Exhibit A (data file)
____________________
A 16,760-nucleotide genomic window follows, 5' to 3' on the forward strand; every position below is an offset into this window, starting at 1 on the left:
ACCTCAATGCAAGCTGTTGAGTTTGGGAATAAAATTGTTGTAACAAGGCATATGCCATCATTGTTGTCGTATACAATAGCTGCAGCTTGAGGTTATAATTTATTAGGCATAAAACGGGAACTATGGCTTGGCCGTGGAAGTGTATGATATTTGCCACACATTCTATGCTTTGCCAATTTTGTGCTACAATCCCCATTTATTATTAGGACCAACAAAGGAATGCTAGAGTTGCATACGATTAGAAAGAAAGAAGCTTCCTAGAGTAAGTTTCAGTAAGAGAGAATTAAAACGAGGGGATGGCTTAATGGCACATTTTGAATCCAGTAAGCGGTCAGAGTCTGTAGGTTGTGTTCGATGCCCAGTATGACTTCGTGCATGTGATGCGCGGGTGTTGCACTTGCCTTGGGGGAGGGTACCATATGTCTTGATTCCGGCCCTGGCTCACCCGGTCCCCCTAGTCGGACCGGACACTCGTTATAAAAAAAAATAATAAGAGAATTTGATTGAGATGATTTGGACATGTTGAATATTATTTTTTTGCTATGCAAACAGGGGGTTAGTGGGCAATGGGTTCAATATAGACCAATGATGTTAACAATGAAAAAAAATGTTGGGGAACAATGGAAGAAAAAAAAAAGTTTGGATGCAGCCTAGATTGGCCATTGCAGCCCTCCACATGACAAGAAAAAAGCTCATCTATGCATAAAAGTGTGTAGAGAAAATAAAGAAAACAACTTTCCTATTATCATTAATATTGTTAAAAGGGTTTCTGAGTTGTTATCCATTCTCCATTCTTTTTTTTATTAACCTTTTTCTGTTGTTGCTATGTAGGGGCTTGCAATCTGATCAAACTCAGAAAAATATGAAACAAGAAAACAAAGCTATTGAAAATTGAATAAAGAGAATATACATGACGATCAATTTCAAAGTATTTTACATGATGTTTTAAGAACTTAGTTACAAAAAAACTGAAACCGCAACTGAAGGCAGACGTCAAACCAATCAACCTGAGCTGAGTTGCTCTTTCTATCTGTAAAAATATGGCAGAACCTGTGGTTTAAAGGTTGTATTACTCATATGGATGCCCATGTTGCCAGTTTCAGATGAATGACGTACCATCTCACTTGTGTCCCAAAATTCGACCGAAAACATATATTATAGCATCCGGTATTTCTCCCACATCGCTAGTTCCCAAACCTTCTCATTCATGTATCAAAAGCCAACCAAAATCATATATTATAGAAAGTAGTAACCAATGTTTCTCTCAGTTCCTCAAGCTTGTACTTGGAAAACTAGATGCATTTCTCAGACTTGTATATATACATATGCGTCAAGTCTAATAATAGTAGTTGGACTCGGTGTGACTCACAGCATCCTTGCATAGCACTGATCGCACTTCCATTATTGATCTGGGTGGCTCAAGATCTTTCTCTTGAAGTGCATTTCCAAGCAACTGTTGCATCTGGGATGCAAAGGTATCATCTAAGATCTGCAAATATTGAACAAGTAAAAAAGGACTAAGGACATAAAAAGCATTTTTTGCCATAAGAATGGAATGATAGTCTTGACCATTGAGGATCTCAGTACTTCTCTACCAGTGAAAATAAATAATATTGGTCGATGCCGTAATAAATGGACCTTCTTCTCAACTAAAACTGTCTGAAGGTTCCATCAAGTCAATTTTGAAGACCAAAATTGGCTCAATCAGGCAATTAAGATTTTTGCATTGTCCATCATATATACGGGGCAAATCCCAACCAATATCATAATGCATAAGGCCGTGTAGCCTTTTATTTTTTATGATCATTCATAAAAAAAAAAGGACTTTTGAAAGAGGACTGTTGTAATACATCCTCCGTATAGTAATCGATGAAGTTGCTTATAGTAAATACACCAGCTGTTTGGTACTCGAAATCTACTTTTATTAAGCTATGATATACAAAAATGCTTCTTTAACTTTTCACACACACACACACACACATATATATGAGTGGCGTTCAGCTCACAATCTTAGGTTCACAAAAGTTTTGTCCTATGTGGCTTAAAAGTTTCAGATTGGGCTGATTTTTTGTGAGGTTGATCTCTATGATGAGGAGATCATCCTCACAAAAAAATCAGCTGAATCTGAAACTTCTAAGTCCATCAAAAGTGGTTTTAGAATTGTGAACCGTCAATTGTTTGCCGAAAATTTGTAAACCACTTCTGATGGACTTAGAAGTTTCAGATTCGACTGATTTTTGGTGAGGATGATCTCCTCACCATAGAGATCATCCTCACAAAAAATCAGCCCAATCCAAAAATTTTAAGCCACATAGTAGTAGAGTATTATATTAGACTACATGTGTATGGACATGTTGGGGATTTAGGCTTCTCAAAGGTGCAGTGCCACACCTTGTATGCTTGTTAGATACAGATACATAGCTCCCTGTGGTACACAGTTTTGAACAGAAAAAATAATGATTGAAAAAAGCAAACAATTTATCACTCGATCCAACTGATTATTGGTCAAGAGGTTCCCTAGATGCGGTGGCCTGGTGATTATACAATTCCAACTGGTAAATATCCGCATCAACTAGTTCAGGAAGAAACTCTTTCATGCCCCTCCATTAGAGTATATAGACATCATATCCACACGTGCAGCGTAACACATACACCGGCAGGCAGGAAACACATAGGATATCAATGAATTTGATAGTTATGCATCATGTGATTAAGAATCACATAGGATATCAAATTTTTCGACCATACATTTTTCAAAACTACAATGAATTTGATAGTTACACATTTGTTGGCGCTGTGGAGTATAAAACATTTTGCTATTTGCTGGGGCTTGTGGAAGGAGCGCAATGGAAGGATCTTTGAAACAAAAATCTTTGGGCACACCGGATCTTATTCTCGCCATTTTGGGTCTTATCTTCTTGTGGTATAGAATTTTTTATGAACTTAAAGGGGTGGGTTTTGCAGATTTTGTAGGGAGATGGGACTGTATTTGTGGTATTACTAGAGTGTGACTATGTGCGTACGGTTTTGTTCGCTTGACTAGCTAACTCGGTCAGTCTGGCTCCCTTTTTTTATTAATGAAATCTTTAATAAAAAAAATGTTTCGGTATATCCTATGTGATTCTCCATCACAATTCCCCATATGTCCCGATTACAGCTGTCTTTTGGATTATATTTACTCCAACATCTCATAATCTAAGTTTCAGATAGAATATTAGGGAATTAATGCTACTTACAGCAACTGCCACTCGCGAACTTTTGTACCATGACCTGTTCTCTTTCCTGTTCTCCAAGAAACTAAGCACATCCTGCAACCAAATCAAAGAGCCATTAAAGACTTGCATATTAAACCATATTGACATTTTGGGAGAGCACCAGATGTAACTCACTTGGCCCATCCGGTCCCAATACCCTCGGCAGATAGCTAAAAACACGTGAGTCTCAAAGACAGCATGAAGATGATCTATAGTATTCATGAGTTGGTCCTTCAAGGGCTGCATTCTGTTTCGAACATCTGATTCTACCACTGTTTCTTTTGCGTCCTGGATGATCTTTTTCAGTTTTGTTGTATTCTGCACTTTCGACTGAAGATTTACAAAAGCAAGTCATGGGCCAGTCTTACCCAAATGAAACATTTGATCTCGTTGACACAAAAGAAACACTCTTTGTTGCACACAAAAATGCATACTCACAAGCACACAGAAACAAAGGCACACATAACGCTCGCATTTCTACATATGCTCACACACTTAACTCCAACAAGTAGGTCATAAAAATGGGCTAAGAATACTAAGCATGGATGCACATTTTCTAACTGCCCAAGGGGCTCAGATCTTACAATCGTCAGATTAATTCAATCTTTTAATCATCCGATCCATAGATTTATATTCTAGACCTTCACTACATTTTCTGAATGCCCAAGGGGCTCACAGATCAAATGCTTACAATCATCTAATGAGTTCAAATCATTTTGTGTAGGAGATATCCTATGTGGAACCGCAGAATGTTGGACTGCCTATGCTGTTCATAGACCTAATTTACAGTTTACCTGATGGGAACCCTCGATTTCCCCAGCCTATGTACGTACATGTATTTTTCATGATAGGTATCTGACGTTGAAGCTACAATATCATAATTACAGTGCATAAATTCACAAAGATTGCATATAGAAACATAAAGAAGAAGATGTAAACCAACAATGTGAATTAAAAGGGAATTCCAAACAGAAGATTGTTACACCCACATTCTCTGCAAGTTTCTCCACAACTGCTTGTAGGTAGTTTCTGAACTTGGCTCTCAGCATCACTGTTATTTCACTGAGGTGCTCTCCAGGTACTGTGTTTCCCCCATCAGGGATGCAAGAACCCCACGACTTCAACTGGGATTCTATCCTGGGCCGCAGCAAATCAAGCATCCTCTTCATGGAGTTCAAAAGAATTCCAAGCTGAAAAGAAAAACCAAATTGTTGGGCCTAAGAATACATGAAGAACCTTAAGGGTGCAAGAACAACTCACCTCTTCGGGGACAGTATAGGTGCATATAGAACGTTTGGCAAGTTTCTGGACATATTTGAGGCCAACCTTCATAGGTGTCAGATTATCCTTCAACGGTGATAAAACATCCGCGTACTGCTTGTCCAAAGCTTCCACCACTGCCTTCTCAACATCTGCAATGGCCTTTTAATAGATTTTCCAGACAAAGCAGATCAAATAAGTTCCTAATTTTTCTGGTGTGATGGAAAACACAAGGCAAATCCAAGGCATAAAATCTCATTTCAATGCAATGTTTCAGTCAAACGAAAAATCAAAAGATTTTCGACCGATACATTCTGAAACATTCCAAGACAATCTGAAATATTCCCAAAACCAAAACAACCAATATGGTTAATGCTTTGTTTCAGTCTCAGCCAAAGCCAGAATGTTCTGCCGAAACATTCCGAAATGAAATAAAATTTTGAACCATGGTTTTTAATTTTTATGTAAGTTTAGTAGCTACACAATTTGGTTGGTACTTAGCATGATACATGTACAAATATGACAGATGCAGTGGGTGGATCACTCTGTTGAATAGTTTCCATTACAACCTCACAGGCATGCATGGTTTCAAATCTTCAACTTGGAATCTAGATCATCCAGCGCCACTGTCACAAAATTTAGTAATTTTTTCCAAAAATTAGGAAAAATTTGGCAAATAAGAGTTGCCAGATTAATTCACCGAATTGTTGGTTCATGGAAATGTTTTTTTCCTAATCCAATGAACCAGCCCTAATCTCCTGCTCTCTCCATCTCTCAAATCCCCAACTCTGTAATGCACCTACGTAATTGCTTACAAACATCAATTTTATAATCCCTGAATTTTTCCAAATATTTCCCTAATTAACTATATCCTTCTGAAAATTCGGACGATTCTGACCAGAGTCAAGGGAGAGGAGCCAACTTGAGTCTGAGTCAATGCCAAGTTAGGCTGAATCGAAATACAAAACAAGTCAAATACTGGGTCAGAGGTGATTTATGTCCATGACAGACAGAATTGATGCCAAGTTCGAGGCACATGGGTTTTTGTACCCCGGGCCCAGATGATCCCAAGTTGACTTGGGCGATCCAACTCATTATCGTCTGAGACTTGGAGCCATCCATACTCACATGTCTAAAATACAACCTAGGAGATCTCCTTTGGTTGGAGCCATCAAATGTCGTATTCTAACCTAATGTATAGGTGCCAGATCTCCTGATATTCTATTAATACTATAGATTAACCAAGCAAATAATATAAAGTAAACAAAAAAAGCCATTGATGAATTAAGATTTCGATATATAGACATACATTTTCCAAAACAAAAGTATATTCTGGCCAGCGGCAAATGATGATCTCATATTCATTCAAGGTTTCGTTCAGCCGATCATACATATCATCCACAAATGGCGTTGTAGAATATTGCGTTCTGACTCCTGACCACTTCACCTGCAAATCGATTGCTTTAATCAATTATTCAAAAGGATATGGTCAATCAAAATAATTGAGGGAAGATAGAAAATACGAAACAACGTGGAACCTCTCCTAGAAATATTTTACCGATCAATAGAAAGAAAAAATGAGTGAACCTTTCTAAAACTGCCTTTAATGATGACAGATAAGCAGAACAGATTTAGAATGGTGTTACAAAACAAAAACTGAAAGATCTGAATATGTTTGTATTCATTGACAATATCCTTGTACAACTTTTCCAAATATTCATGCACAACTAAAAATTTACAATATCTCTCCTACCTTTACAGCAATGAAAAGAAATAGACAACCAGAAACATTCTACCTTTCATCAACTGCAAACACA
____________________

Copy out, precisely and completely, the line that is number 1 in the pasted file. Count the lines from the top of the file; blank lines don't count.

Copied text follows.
A 16,760-nucleotide genomic window follows, 5' to 3' on the forward strand; every position below is an offset into this window, starting at 1 on the left: